#BookBloggerLife : 5 Non-Literary Things that effect my book ratings

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I’ve been bumping into my old reviews on Goodreads and I sometimes find myself too generous or too harsh in a past review. Most of the time I change it, a push down or a bump up.

This made me think about what sort of things effect me when I write a review or rate a book, so I decided to give it a go to sum them up!

1 – The Book Before … The “Ex”

Reading a book is a lot like having a relationship. So when I welcome a book in my  hands I unintentionally and subconsciously judge and compare it to the books I’ve read before it.

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I can’t get over the last book I read if it was terrible or fabulous.  If I read a really good one, the next one will be judged harder! If I read too many books I didn’t enjoy in a row, anything I slightly enjoy next, becomes a good book. Sometimes much better than it actually is. Hah!

2- Timing of the review

The more you wait, the more you digest what you’ve read. I find myself being pretty harsh sometimes, if I immediately rate a book. Usually waiting is better, give it a few days to sink in, let it flow into you, give it some thought.

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Being patient and giving it a day or two always helps me have more honest ratings. In the end the poor writer probably took ages to complete the book, so it’s fair to be patient and let the book completely get digested.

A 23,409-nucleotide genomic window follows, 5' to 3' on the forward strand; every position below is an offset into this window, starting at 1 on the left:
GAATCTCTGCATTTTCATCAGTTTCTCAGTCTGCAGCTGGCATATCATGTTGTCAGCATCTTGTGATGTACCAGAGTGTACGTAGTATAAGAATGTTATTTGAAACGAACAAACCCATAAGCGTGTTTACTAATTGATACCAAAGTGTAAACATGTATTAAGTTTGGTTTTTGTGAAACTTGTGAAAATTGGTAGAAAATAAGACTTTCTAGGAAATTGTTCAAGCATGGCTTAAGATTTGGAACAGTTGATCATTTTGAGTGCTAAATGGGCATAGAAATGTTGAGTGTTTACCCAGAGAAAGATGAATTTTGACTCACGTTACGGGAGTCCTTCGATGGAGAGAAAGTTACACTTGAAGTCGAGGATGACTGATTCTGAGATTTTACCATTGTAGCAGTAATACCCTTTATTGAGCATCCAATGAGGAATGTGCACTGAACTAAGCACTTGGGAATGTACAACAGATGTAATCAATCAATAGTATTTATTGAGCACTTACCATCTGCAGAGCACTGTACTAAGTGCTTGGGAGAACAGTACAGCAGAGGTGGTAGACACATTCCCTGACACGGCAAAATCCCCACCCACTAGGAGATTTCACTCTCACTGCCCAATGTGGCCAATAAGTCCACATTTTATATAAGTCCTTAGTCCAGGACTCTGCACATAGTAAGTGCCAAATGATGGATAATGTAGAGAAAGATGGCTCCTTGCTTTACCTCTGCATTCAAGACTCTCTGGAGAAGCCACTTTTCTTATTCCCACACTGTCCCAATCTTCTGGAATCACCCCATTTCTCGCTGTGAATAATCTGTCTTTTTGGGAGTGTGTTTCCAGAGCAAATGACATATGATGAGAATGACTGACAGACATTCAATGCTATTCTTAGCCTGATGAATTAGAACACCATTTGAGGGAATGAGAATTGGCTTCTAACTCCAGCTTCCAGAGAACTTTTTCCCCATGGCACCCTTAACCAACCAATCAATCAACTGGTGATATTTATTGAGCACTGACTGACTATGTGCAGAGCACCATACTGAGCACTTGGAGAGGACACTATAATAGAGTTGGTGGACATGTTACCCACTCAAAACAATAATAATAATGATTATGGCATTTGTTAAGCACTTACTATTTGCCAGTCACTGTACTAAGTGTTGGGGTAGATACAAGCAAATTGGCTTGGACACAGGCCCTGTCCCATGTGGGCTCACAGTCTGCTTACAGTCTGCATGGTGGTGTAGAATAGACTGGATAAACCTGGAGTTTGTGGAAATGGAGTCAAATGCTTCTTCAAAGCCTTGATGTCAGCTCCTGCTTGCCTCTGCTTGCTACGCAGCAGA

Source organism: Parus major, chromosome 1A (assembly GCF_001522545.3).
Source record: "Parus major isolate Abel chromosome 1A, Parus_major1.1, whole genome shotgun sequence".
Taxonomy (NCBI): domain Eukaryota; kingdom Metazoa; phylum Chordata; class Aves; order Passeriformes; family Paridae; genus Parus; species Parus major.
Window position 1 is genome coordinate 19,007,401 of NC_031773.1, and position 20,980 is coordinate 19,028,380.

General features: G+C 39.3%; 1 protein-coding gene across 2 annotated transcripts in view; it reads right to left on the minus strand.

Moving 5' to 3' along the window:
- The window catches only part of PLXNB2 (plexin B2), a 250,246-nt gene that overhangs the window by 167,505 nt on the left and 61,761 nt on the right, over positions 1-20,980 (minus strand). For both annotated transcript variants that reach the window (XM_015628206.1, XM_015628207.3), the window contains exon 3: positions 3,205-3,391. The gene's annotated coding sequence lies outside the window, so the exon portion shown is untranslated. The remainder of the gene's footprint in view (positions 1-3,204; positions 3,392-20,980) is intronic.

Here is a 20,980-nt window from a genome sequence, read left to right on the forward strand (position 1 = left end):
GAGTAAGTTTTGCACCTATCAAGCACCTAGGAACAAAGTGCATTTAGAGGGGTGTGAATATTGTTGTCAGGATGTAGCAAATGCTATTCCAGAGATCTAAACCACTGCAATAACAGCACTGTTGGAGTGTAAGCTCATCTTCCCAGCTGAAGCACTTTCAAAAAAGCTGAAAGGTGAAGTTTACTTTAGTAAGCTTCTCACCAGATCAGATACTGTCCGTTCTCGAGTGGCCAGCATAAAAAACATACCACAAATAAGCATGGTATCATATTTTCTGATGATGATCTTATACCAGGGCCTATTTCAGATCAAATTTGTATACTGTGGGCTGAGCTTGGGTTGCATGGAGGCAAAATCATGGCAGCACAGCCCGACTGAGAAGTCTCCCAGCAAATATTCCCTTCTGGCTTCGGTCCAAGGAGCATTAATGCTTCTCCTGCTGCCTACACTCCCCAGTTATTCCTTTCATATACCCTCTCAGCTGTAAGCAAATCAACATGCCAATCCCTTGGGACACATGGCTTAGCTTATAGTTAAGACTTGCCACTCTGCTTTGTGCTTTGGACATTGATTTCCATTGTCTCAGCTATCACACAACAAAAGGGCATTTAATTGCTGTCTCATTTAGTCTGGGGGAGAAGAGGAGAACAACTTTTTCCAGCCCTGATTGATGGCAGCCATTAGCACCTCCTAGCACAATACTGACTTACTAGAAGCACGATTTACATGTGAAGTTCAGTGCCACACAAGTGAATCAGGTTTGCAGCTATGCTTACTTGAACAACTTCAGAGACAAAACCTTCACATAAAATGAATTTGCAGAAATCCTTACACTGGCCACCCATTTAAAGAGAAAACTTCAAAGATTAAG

3- My mood

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I wish I was a stable, rock solid person but I am not. Some days I feel quite moody.

On my moody days, I hate moody books. I was always very determined to finish a book once I started it. Only until recently I started dropping books if I don’t like them. So finishing a book that made me feel worse than I was never ends up with a good rating.

I have a theory about happier readers and happier ratings: read a book when you’re happy and it’ll definitely be a happier rating than you normally do! I don’t think this will make massive difference, but it can easily push up a 3.5 stars to 4, or a 3 to 3.5! (I wish Goodreads let us to rate like that…)

4- The Timing of the Read

Sometimes your life doesn’t let you love a book.

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There have been times I’ve been terribly stumped in reading. I have at least two books in my favourites which I really, really loved when I managed to finish them finally but my first attempts were such fails! It’s weird but true. One of these books was A Hundred Years of Solitude. My first attempt was when I was in university and with a very stupid timing, exam season! Obviously my poor brain cells were worn out from Computer Science and trying to read a magical realism book with hundred different characters didn’t work. I dropped it frustrated only to pick up in a few years time and fell in love with it. I admire that book. It is a fantastic read and literally one of the best books ever written.